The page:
The advantages of the procedure under PCT are:

  • The applicant has a time period of 18 months to decide on seeking protection in foreign countries.
  • It gives enough time to the applicant to appoint local patent agents in each foreign country, prepare necessary translations and pay the national fees.
  • An applicant can be assured that his international application which is in the form prescribed by the PCT, cannot be rejected on formal grounds by any designated Office during the national phase of the processing of the application.
  • On the basis of the international search report or the written opinion, the applicant can evaluate the chances of his invention being patented.
  • Furthermore, the applicant has the opportunity to amend the international application during the international preliminary examination before processing by the designated Offices.
  • Search and examination work of patent offices can be considerably reduced or virtually eliminated due to the international search report, the written opinion and, where applicable, the international preliminary examination report that accompany the international application

MADRID PROTOCOL

This Protocol is relating to the Madrid Agreement concerning the International registration of marks. It provides for a cost effective and efficient way of ensuring protection for marks in multiple countries by filing one application with one office.

INTERNATIONAL APPLICATION UNDER MADRID PROTOCOL

How to file an International Application under Madrid Protocol?

Any applicant who wishes to file an international application under the Madrid Protocol has to first file its application with the Indian Trademark Registry.

The applicant filing an application in the Indian Trademark Registry has to fulfill the following conditions:

  • He/she should be a national of India,
  • Or
  • He/she should be domiciled in India,
  • Or
  • He/she should have a business or commercial establishment in India

The application so filed with the home office is the basic application. To file an international application under the Madrid Protocol, the applicant should have filed a basic application and must have the same trade mark as mentioned in the basic application. The goods and services mentioned in the basic application should be the same as mentioned in the international application and no wider. The applicant must designate one or more of the member countries of the Madrid Protocol where he/she wishes to protect his/her mark.

On receipt of the international application, the Indian Trade Marks Registry shall verify the following details:

  • The applicant is of Indian origin or his principal place of business is in India.
  • The applicant of the international application is the same person as that of the basic application.
  • The basic application subsists in the records of the Registry and is not withdrawn, abandoned, refused, removed or cancelled.
  • The trade mark in the international application is the same as that mentioned in the basic application.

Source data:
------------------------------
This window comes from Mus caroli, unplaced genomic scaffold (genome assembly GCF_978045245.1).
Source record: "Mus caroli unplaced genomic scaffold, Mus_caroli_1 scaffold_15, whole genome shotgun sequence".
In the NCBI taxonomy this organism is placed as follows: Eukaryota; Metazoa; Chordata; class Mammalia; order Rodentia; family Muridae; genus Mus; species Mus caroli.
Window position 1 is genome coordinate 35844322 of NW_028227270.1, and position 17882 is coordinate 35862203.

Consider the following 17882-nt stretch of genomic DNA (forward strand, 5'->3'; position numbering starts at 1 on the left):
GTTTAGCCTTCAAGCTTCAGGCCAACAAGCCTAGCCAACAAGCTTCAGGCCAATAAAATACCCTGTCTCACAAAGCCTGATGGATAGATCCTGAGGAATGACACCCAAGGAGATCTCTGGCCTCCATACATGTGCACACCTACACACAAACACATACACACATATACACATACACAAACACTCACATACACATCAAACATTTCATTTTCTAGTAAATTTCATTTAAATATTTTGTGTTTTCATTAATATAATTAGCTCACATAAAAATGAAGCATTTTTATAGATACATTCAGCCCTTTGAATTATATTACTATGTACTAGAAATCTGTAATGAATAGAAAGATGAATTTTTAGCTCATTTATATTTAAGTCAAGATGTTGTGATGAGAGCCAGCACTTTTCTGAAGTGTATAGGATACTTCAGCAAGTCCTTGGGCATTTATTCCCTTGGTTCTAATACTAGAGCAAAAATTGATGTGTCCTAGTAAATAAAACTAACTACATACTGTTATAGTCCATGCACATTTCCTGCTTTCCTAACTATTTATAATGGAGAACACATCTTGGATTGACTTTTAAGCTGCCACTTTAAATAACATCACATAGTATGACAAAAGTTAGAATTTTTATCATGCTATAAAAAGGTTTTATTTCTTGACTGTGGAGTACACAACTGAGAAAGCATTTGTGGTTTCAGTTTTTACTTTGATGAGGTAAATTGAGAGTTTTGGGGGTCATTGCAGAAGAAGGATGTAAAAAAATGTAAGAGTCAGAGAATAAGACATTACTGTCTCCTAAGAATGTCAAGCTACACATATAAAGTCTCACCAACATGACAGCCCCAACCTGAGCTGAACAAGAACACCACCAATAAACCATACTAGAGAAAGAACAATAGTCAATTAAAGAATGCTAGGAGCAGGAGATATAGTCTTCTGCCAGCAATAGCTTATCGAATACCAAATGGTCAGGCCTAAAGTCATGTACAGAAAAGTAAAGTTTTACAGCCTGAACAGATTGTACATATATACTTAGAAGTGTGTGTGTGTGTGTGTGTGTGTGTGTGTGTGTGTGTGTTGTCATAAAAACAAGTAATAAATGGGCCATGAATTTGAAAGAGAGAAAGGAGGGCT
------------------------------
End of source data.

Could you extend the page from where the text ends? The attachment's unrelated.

• The goods and services mentioned in the international application is the same as that mentioned in the basic application.

On receipt of the international application from the Indian Trade Marks Registry, the International Bureau of the WIPO will verify the application. On verification, if any irregularity is observed, the applicant and the Indian Trade Marks Registry is notified about the same. A letter is then sent to the applicant to rectify the irregularity in the application within a period of one month. On receipt of a satisfactory response from the applicant, the IB of WIPO shall register the international application and publish the international registration in the WIPO gazette.

On registration, the international application is forwarded to the designated countries where the applicant wishes to register his/her mark. The designated countries shall, then, issue a national application number to the International Registration and examine the International Registration as per their local laws. If the international registration is refused registration by any designated country, then the IP Office of that country will forward a draft of the provisional refusal to IB of WIPO. The refusal is recorded by the IB of WIPO as well as published in the WIPO Gazette with an indication whether the refusal is total or partial. The copy of the notification is then transmitted to the holder of the International Registration. The holder of the International Registration has to file a reply within the stipulated period of time. After reviewing the reply, the Examiner of the designated country may accept or permanently refuse the International Registration. If the registration is permanently refused, it shall be communicated to the IB of WIPO who shall notify the holder of the International Registration. If the registration is accepted, it shall be advertised in a separate part of the Trade Marks journal accordingly.

On receipt of the notice of opposition, if the holder wants to defend his international registration in India, it shall file counter statement. If no counter statement is filed, the international registration will be refused. If the holder files a counter statement, the same shall be sent to the opponent. After completion of all the proceedings, if the Registrar of Trade Marks decides to confirm refusal of protection, a confirmation to the provisional refusal shall be sent to the IB of WIPO. Where there is no notification of provisional refusal and all the procedures are completed and there is no ground for refusal of protection, a notification of grant of protection shall be sent to IB of WIPO. All the international registrations which have been granted protection in the designated country shall be published in the Trade Marks journal.

The protection is granted for a period of 10 years after which it is renewable for a further 10 years upon payment of the requisite fees. The IB of WIPO records the renewal and notifies the Offices of the designated countries and sends a certificate to the holder. The renewal is then published in the Gazette.